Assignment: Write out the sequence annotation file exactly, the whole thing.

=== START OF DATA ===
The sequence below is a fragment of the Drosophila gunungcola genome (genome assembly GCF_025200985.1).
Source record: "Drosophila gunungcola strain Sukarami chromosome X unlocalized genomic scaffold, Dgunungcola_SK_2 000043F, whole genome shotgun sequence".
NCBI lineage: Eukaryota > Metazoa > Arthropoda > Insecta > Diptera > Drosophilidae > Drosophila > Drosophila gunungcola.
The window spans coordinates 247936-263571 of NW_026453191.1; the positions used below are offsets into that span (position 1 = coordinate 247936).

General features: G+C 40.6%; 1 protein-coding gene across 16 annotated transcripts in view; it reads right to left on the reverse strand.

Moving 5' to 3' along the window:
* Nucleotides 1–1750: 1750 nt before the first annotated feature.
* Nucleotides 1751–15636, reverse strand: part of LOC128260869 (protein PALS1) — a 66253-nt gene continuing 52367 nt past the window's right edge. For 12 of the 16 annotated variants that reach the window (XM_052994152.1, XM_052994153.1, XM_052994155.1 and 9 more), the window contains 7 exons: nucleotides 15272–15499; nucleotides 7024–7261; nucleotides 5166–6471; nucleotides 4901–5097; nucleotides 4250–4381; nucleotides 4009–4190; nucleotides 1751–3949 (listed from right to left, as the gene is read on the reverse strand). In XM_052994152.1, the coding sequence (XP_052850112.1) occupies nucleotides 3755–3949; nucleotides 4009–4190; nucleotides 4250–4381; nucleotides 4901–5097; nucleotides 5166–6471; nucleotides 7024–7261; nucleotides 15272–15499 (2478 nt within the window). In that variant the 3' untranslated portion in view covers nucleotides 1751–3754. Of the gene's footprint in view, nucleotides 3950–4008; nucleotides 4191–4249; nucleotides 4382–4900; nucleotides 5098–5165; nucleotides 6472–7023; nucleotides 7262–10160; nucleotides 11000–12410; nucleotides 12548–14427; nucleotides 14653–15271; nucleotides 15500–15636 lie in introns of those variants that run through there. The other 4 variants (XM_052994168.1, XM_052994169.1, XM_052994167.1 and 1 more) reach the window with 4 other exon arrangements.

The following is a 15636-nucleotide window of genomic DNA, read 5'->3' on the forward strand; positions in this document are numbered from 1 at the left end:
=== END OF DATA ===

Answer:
The sequence below is a fragment of the Drosophila gunungcola genome (genome assembly GCF_025200985.1).
Source record: "Drosophila gunungcola strain Sukarami chromosome X unlocalized genomic scaffold, Dgunungcola_SK_2 000043F, whole genome shotgun sequence".
NCBI lineage: Eukaryota > Metazoa > Arthropoda > Insecta > Diptera > Drosophilidae > Drosophila > Drosophila gunungcola.
The window spans coordinates 247936-263571 of NW_026453191.1; the positions used below are offsets into that span (position 1 = coordinate 247936).

General features: G+C 40.6%; 1 protein-coding gene across 16 annotated transcripts in view; it reads right to left on the reverse strand.

Moving 5' to 3' along the window:
* Nucleotides 1–1750: 1750 nt before the first annotated feature.
* Nucleotides 1751–15636, reverse strand: part of LOC128260869 (protein PALS1) — a 66253-nt gene continuing 52367 nt past the window's right edge. For 12 of the 16 annotated variants that reach the window (XM_052994152.1, XM_052994153.1, XM_052994155.1 and 9 more), the window contains 7 exons: nucleotides 15272–15499; nucleotides 7024–7261; nucleotides 5166–6471; nucleotides 4901–5097; nucleotides 4250–4381; nucleotides 4009–4190; nucleotides 1751–3949 (listed from right to left, as the gene is read on the reverse strand). In XM_052994152.1, the coding sequence (XP_052850112.1) occupies nucleotides 3755–3949; nucleotides 4009–4190; nucleotides 4250–4381; nucleotides 4901–5097; nucleotides 5166–6471; nucleotides 7024–7261; nucleotides 15272–15499 (2478 nt within the window). In that variant the 3' untranslated portion in view covers nucleotides 1751–3754. Of the gene's footprint in view, nucleotides 3950–4008; nucleotides 4191–4249; nucleotides 4382–4900; nucleotides 5098–5165; nucleotides 6472–7023; nucleotides 7262–10160; nucleotides 11000–12410; nucleotides 12548–14427; nucleotides 14653–15271; nucleotides 15500–15636 lie in introns of those variants that run through there. The other 4 variants (XM_052994168.1, XM_052994169.1, XM_052994167.1 and 1 more) reach the window with 4 other exon arrangements.

The following is a 15636-nucleotide window of genomic DNA, read 5'->3' on the forward strand; positions in this document are numbered from 1 at the left end: